All in all, the time in China went by very quickly, quicker than Ecuador. I suppose that is because I'm more comfortable traveling and better adjusted to daily living away from the United States. That brings me comfort in some respects, but is also a foreshadowing, I suppose, of how quickly the last half of my Thinking Beyond Borders adventure will go. There is more than a touch of sadness in those words for me.


Once the goodbyes in China were complete our itinerary whisked us off to Cambodia. And if I have found melancholy in some of the living conditions I have experienced in the past two months, they paled in comparison to the Killing Fields. The silence amongst the group, in the air was palpable during our visit. The emotions that ran through my minds chaotic. Have you seen a tree that was used to beat thousands of children? Mass graves that held many more? I had not. Did your educational system find it important to teach you about such events? Mine did not. Should they?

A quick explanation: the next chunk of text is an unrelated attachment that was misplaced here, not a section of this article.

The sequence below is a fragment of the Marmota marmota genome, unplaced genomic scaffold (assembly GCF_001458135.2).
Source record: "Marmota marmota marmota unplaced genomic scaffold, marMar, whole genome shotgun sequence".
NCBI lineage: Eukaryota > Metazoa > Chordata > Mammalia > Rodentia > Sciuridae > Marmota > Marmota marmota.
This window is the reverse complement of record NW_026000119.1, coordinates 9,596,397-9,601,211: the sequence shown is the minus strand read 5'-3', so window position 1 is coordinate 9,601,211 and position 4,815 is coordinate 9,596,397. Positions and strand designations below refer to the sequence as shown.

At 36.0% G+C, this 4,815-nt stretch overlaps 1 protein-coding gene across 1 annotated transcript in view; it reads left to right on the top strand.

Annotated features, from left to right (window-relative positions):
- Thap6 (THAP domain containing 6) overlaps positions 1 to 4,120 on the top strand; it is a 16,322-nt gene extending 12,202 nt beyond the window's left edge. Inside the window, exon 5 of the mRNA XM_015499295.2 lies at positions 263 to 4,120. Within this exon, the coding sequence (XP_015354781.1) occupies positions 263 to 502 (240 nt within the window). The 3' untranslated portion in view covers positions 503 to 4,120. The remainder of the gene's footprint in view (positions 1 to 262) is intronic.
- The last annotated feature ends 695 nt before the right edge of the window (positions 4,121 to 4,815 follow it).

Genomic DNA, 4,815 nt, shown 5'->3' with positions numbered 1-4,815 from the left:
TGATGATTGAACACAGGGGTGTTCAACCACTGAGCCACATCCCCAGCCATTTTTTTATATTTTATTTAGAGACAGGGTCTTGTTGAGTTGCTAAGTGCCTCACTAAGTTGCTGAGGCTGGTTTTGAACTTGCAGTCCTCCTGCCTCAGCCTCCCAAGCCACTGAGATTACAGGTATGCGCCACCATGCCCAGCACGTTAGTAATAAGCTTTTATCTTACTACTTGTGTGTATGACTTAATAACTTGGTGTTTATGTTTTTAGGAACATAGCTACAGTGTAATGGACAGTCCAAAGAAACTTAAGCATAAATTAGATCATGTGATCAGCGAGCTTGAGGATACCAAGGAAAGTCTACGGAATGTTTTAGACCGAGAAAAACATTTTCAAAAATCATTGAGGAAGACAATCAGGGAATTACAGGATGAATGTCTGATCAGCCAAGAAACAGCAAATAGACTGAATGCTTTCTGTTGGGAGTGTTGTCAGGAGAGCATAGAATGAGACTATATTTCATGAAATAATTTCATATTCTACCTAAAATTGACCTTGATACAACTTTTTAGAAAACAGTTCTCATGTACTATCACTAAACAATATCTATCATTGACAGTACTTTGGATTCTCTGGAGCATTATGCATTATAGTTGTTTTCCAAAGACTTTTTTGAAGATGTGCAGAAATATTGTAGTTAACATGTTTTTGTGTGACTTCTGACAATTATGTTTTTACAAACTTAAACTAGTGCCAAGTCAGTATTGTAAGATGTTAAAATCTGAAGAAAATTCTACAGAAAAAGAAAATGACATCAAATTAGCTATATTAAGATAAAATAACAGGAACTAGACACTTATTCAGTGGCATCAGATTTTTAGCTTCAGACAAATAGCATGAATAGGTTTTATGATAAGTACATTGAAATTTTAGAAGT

I suppose most Americans, of any age, are ignorant of the actions of the Khmer Rouge. Is ignorance really bliss?


New days come, but not soon enough for many. For me the sun rose again quickly as the tour traveled on to Siem Reap. There we visited the temples of Angor Wat by foot and bike. The exercise lifted my spirits, not to mention Christmas, which was now only a day away.

My Christmas was anything but normal, but fun nonetheless. Christmas Eve was spent eating a typical Cambodian meal and watching the locals dance celebrations. On Christmas Day I did some last minute gift shopping and went - of course - swimming. Mom and Dad you certainly did the same in Minnesota, didn't you? I must admit, I truly missed my family traditions - things like fighting with my sisters and crying about the gifts I didn't get. That's what family and holidays are all about, right?!? No seriously, the holiday was indeed a bit empty without my parents and siblings to share it with. . .

As I wrote at the beginning of this entry it is currently December 26 and a new journey awaits. We are onto to Jaipur, India, where a new adventure most definitely awaits.

Happy Holidays.